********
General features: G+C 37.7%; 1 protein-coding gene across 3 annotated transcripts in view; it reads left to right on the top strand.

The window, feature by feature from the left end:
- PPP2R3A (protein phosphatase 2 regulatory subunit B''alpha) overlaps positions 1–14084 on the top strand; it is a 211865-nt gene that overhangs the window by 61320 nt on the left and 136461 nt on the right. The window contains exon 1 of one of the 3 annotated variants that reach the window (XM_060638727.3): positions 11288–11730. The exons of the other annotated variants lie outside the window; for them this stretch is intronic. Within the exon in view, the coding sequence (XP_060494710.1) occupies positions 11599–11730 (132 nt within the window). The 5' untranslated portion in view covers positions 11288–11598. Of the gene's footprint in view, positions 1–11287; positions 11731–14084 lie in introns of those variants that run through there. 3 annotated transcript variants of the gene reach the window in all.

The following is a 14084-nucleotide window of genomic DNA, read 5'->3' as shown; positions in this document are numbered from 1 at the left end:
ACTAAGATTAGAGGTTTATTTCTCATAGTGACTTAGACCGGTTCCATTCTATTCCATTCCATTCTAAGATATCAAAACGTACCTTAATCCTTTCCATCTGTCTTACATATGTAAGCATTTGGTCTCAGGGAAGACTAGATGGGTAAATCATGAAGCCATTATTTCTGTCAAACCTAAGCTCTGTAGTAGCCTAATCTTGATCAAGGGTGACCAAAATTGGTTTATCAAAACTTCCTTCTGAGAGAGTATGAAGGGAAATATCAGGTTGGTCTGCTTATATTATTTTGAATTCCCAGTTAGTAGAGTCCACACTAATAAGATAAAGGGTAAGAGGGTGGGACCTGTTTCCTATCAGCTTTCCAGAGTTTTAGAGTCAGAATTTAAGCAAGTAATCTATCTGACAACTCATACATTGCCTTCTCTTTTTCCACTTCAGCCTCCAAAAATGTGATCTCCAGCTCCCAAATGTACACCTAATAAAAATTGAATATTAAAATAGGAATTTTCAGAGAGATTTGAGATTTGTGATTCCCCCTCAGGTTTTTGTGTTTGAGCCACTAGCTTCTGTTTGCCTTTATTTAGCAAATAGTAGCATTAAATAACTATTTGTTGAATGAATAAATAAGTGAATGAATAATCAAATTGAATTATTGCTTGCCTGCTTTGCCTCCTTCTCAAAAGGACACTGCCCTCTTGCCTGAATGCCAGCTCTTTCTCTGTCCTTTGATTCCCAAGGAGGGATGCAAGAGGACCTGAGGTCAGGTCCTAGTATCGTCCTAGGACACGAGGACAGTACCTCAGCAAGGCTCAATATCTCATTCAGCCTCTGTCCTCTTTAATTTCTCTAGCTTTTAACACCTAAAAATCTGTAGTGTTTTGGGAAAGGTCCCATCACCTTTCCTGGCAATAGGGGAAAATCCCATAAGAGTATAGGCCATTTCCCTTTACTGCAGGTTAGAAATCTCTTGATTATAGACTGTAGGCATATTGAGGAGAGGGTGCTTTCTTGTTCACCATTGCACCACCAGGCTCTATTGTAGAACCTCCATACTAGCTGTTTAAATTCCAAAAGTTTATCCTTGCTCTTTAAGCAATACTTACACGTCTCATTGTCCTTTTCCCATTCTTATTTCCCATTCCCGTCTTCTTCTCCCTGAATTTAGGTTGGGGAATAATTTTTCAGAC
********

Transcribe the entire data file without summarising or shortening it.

General features: G+C 37.7%; 1 protein-coding gene across 3 annotated transcripts in view; it reads left to right on the top strand.

The window, feature by feature from the left end:
- PPP2R3A (protein phosphatase 2 regulatory subunit B''alpha) overlaps positions 1–14084 on the top strand; it is a 211865-nt gene that overhangs the window by 61320 nt on the left and 136461 nt on the right. The window contains exon 1 of one of the 3 annotated variants that reach the window (XM_060638727.3): positions 11288–11730. The exons of the other annotated variants lie outside the window; for them this stretch is intronic. Within the exon in view, the coding sequence (XP_060494710.1) occupies positions 11599–11730 (132 nt within the window). The 5' untranslated portion in view covers positions 11288–11598. Of the gene's footprint in view, positions 1–11287; positions 11731–14084 lie in introns of those variants that run through there. 3 annotated transcript variants of the gene reach the window in all.

The following is a 14084-nucleotide window of genomic DNA, read 5'->3' as shown; positions in this document are numbered from 1 at the left end:
ACTAAGATTAGAGGTTTATTTCTCATAGTGACTTAGACCGGTTCCATTCTATTCCATTCCATTCTAAGATATCAAAACGTACCTTAATCCTTTCCATCTGTCTTACATATGTAAGCATTTGGTCTCAGGGAAGACTAGATGGGTAAATCATGAAGCCATTATTTCTGTCAAACCTAAGCTCTGTAGTAGCCTAATCTTGATCAAGGGTGACCAAAATTGGTTTATCAAAACTTCCTTCTGAGAGAGTATGAAGGGAAATATCAGGTTGGTCTGCTTATATTATTTTGAATTCCCAGTTAGTAGAGTCCACACTAATAAGATAAAGGGTAAGAGGGTGGGACCTGTTTCCTATCAGCTTTCCAGAGTTTTAGAGTCAGAATTTAAGCAAGTAATCTATCTGACAACTCATACATTGCCTTCTCTTTTTCCACTTCAGCCTCCAAAAATGTGATCTCCAGCTCCCAAATGTACACCTAATAAAAATTGAATATTAAAATAGGAATTTTCAGAGAGATTTGAGATTTGTGATTCCCCCTCAGGTTTTTGTGTTTGAGCCACTAGCTTCTGTTTGCCTTTATTTAGCAAATAGTAGCATTAAATAACTATTTGTTGAATGAATAAATAAGTGAATGAATAATCAAATTGAATTATTGCTTGCCTGCTTTGCCTCCTTCTCAAAAGGACACTGCCCTCTTGCCTGAATGCCAGCTCTTTCTCTGTCCTTTGATTCCCAAGGAGGGATGCAAGAGGACCTGAGGTCAGGTCCTAGTATCGTCCTAGGACACGAGGACAGTACCTCAGCAAGGCTCAATATCTCATTCAGCCTCTGTCCTCTTTAATTTCTCTAGCTTTTAACACCTAAAAATCTGTAGTGTTTTGGGAAAGGTCCCATCACCTTTCCTGGCAATAGGGGAAAATCCCATAAGAGTATAGGCCATTTCCCTTTACTGCAGGTTAGAAATCTCTTGATTATAGACTGTAGGCATATTGAGGAGAGGGTGCTTTCTTGTTCACCATTGCACCACCAGGCTCTATTGTAGAACCTCCATACTAGCTGTTTAAATTCCAAAAGTTTATCCTTGCTCTTTAAGCAATACTTACACGTCTCATTGTCCTTTTCCCATTCTTATTTCCCATTCCCGTCTTCTTCTCCCTGAATTTAGGTTGGGGAATAATTTTTCAGAC